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Maybe Grief Isn't So Bad After All

One of the most prominent bereavement researchers — George A. Bonanno, a clinical psychologist who is chairman of the counseling and clinical psychology department at Teachers College at Columbia University — has just published an intriguing and reassuring exploration of what they had learned. Among the findings is that all the widespread assumptions about mourning I just mentioned are fallacious.
In “The Other Side of Sadness: What the New Science of Bereavement Tells Us About Life After Loss,” Dr. Bonanno does not minimize the acute sorrow people feel when someone they love dies. He acknowledges that a small proportion of mourners — 10 percent to 15 percent, he reports — have long-lasting depression and distress and may benefit from medical intervention. But most people are, to use the term he does, resilient: they fluctuate between pain and happier emotions, seek comfort, maintain their equilibrium and, before long, find renewed meaning and pleasure in life.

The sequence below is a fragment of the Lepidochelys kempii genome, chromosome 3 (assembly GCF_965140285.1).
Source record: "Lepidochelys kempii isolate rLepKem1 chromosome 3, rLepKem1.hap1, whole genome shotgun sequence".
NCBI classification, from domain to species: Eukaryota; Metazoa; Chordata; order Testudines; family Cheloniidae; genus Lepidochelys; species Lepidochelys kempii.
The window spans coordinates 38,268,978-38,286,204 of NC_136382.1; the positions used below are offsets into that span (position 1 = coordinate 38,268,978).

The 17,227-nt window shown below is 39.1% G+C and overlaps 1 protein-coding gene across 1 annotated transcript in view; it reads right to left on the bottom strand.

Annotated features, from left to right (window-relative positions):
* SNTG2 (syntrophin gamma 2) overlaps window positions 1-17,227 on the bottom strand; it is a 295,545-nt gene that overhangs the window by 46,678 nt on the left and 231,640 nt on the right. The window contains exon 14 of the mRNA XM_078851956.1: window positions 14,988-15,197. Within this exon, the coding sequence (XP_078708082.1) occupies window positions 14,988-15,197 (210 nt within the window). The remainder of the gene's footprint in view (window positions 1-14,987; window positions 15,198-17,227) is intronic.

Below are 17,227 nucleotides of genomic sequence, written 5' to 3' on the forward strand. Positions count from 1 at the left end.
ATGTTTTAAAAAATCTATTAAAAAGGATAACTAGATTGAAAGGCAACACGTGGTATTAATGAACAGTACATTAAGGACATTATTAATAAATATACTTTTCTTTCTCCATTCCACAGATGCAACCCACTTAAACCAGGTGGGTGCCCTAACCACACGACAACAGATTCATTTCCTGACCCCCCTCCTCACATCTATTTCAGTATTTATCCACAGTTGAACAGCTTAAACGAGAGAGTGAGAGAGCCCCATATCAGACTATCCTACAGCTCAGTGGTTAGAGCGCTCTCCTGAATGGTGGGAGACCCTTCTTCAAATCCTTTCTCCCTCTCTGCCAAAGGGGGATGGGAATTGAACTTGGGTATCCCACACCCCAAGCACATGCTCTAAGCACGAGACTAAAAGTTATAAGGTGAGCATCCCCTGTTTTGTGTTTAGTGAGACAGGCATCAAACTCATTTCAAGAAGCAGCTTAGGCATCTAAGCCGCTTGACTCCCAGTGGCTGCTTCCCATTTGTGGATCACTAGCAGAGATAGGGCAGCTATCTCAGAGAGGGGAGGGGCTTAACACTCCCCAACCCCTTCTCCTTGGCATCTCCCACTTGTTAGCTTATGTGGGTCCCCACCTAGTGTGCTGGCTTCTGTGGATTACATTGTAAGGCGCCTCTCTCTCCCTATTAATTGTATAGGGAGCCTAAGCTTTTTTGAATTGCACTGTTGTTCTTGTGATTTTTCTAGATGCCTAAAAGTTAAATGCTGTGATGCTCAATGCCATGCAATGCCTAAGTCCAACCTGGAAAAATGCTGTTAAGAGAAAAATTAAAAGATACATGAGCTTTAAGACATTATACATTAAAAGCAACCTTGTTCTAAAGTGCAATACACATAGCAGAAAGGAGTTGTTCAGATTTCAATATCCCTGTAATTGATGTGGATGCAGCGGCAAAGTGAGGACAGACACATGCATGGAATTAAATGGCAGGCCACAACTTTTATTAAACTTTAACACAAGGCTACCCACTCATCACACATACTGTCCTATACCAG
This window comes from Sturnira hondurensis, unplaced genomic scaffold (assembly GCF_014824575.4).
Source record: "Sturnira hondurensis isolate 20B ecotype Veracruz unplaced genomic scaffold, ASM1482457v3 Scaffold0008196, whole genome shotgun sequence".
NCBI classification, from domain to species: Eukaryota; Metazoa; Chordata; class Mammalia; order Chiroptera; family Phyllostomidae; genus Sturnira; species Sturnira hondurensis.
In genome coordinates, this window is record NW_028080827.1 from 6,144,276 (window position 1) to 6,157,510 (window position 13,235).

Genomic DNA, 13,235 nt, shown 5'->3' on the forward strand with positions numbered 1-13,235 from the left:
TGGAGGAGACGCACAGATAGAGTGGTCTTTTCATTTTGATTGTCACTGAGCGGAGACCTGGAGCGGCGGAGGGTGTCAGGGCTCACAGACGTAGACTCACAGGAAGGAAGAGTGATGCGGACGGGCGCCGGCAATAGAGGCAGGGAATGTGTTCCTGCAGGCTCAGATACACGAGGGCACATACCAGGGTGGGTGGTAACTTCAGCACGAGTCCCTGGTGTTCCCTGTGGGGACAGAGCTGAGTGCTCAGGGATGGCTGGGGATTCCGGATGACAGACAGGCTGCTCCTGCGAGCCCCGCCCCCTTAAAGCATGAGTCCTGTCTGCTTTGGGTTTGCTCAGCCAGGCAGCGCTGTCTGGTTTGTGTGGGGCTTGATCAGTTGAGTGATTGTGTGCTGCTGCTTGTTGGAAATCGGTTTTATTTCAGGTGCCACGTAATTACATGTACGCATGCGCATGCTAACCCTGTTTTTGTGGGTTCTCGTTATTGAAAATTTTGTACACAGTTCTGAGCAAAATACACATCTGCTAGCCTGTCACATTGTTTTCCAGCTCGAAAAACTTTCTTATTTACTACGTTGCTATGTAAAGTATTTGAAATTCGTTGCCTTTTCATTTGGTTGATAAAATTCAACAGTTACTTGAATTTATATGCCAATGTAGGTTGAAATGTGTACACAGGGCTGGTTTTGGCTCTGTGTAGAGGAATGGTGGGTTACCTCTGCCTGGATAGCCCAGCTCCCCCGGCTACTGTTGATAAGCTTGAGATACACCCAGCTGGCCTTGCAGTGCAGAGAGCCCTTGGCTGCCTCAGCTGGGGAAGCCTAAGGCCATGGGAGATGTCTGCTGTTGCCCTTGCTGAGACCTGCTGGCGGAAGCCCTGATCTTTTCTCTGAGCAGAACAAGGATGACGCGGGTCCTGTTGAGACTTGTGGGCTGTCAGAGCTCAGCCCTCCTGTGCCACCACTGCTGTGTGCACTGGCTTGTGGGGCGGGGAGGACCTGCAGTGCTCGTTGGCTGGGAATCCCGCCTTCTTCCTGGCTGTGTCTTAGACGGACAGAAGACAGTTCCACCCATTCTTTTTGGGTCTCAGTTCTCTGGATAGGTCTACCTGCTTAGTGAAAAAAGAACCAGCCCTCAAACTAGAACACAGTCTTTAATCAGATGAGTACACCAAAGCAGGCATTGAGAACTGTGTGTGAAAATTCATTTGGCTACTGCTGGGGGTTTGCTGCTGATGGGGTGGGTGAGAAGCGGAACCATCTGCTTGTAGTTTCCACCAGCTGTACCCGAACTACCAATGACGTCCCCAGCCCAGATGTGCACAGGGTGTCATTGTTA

“Most bereaved people get better on their own, without any kind of professional help,” Dr. Bonanno writes. “They may be deeply saddened, they may feel adrift for some time, but their life eventually finds its way again, often more easily than they thought possible. This is the nature of grief. This is human nature.”
Readers of New Old Age have had, or will have, front-row seats at this innate human drama as we lose our elderly parents, as they lose each other, and as they and we attend a growing number of funerals. Understanding the reality of how we cope and adapt — because for the most part, we do — can help. I found “The Other Side of Sadness” a useful correction to a lot of well-intentioned misinterpretation.
The article  "Maybe Grief Isn’t So Bad After All" was published on October 22nd, 2009 in the "New York Times":
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